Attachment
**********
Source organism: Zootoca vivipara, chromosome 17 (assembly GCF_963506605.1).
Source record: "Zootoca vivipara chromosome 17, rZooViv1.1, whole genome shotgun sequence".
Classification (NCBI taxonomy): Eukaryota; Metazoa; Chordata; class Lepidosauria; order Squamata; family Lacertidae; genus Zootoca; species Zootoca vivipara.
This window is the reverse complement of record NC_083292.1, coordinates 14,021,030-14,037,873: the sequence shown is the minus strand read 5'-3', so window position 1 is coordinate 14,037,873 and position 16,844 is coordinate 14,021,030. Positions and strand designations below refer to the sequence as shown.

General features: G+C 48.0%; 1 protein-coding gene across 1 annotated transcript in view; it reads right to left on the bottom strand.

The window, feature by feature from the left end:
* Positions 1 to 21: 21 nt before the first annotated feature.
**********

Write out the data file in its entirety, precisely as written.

Source organism: Zootoca vivipara, chromosome 17 (assembly GCF_963506605.1).
Source record: "Zootoca vivipara chromosome 17, rZooViv1.1, whole genome shotgun sequence".
Classification (NCBI taxonomy): Eukaryota; Metazoa; Chordata; class Lepidosauria; order Squamata; family Lacertidae; genus Zootoca; species Zootoca vivipara.
This window is the reverse complement of record NC_083292.1, coordinates 14,021,030-14,037,873: the sequence shown is the minus strand read 5'-3', so window position 1 is coordinate 14,037,873 and position 16,844 is coordinate 14,021,030. Positions and strand designations below refer to the sequence as shown.

General features: G+C 48.0%; 1 protein-coding gene across 1 annotated transcript in view; it reads right to left on the bottom strand.

The window, feature by feature from the left end:
* Positions 1 to 21: 21 nt before the first annotated feature.